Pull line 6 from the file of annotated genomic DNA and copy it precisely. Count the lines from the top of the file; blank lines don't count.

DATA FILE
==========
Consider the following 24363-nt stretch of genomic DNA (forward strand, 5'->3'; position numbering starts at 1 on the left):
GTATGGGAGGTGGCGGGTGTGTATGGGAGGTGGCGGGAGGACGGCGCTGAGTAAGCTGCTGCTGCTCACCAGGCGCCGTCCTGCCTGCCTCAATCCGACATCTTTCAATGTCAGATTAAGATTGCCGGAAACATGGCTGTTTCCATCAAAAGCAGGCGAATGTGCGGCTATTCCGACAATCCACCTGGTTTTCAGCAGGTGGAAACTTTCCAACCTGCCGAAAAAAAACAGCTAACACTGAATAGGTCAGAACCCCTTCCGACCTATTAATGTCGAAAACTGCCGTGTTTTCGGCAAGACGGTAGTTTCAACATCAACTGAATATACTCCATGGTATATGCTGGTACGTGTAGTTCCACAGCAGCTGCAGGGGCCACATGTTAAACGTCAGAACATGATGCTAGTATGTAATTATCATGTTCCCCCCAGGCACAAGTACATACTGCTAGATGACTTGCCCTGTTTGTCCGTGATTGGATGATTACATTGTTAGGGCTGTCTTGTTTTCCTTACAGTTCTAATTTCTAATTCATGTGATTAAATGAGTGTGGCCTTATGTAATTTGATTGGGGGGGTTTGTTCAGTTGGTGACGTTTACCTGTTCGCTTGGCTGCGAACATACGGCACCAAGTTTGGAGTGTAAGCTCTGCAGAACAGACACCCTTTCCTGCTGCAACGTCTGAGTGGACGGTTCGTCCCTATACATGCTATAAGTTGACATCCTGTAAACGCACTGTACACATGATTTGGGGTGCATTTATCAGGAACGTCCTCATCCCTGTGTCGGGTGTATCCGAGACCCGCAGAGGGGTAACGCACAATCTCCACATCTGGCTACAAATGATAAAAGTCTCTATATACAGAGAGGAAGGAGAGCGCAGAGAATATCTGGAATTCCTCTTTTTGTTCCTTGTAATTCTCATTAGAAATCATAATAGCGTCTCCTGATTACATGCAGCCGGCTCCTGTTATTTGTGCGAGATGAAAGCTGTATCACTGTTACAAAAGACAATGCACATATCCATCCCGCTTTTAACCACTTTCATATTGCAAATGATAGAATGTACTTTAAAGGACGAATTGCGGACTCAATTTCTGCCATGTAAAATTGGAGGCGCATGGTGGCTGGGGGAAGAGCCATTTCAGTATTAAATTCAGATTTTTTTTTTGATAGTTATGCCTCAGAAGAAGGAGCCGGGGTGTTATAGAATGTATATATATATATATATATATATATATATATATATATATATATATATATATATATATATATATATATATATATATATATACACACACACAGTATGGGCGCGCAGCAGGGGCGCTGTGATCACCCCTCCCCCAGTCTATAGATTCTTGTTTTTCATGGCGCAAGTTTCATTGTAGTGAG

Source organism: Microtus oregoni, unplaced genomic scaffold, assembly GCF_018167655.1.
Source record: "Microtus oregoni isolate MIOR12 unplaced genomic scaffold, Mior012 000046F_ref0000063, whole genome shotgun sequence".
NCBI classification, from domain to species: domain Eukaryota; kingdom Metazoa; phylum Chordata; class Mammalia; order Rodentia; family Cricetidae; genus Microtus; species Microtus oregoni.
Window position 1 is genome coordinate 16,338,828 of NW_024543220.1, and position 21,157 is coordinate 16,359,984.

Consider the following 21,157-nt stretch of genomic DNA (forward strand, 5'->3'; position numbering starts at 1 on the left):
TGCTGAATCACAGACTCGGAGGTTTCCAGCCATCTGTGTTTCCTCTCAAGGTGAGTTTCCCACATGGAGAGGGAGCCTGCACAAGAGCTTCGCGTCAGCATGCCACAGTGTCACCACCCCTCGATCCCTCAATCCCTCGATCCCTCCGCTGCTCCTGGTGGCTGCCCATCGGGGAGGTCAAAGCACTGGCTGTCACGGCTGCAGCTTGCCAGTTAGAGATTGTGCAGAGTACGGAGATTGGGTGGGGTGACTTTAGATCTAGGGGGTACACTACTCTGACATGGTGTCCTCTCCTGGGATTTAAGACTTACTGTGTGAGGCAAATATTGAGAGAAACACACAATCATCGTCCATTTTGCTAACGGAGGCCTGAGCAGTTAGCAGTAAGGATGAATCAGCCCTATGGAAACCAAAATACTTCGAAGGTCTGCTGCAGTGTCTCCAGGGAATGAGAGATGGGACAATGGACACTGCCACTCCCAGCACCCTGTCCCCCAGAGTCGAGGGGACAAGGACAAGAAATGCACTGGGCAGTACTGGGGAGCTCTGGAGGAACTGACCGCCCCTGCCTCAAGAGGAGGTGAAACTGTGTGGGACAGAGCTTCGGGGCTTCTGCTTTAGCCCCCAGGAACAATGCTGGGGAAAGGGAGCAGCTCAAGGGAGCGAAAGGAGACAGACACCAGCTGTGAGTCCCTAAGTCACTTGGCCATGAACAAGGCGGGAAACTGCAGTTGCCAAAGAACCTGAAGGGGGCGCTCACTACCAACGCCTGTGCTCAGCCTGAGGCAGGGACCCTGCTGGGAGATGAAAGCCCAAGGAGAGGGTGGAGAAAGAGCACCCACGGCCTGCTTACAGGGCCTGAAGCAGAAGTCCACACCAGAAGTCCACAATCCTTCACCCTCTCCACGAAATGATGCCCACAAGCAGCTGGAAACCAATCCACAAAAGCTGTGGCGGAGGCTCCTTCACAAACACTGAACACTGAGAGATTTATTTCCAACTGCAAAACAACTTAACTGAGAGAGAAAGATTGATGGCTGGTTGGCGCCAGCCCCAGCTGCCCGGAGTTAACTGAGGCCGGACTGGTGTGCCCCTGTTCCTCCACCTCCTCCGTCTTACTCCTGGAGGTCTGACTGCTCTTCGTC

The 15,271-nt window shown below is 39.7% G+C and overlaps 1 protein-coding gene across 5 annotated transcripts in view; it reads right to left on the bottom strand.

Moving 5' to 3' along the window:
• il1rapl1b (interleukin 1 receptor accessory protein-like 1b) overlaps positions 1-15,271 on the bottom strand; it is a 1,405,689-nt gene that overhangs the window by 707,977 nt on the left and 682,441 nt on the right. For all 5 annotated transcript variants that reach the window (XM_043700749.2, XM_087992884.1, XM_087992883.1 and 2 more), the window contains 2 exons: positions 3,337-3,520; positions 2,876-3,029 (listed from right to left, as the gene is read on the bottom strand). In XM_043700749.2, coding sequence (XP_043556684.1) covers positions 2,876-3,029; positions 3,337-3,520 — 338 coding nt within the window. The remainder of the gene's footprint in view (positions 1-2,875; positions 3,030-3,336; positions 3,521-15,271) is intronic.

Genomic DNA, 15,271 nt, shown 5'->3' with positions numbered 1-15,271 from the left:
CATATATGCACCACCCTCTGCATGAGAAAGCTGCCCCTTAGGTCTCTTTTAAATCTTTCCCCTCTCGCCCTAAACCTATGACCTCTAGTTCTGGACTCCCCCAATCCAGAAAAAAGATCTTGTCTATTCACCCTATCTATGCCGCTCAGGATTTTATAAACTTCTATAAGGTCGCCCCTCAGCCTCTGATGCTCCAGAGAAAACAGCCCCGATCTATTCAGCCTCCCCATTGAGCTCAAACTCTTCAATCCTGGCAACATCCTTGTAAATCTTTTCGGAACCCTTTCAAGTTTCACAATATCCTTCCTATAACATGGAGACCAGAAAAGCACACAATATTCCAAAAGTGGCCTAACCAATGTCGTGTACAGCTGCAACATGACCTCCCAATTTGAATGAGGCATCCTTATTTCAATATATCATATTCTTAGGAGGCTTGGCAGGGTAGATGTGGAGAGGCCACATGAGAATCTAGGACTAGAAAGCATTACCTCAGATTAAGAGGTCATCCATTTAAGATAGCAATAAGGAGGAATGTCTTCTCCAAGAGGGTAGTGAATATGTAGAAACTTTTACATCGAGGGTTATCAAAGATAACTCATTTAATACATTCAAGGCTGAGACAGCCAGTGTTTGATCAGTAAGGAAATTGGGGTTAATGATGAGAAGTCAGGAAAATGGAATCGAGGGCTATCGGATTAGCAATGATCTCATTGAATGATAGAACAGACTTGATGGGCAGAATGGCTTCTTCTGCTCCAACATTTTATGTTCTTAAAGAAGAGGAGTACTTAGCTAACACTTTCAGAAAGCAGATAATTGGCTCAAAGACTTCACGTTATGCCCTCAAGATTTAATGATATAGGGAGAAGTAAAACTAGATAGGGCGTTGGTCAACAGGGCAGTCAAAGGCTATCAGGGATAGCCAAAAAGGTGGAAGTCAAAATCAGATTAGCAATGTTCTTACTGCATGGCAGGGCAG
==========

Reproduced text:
Window position 1 is genome coordinate 16,338,828 of NW_024543220.1, and position 21,157 is coordinate 16,359,984.